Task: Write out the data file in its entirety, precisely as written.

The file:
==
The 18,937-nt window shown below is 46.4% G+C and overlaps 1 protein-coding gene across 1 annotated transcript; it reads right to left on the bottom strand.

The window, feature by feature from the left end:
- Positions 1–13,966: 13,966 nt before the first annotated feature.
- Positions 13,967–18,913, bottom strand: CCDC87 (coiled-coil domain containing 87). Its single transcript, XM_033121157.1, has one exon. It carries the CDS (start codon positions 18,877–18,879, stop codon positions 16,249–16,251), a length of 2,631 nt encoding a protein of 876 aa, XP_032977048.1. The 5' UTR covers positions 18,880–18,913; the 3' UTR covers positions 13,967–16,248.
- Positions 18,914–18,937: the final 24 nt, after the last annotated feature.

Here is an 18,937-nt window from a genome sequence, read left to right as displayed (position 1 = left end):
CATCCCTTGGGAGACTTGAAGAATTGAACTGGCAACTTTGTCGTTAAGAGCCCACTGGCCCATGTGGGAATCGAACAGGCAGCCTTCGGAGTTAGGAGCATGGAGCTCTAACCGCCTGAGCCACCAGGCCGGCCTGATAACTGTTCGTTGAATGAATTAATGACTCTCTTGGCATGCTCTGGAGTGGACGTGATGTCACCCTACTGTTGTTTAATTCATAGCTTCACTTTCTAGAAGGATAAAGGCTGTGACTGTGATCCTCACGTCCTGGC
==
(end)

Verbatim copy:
The 18,937-nt window shown below is 46.4% G+C and overlaps 1 protein-coding gene across 1 annotated transcript; it reads right to left on the bottom strand.

The window, feature by feature from the left end:
- Positions 1–13,966: 13,966 nt before the first annotated feature.
- Positions 13,967–18,913, bottom strand: CCDC87 (coiled-coil domain containing 87). Its single transcript, XM_033121157.1, has one exon. It carries the CDS (start codon positions 18,877–18,879, stop codon positions 16,249–16,251), a length of 2,631 nt encoding a protein of 876 aa, XP_032977048.1. The 5' UTR covers positions 18,880–18,913; the 3' UTR covers positions 13,967–16,248.
- Positions 18,914–18,937: the final 24 nt, after the last annotated feature.

Here is an 18,937-nt window from a genome sequence, read left to right as displayed (position 1 = left end):
CATCCCTTGGGAGACTTGAAGAATTGAACTGGCAACTTTGTCGTTAAGAGCCCACTGGCCCATGTGGGAATCGAACAGGCAGCCTTCGGAGTTAGGAGCATGGAGCTCTAACCGCCTGAGCCACCAGGCCGGCCTGATAACTGTTCGTTGAATGAATTAATGACTCTCTTGGCATGCTCTGGAGTGGACGTGATGTCACCCTACTGTTGTTTAATTCATAGCTTCACTTTCTAGAAGGATAAAGGCTGTGACTGTGATCCTCACGTCCTGGC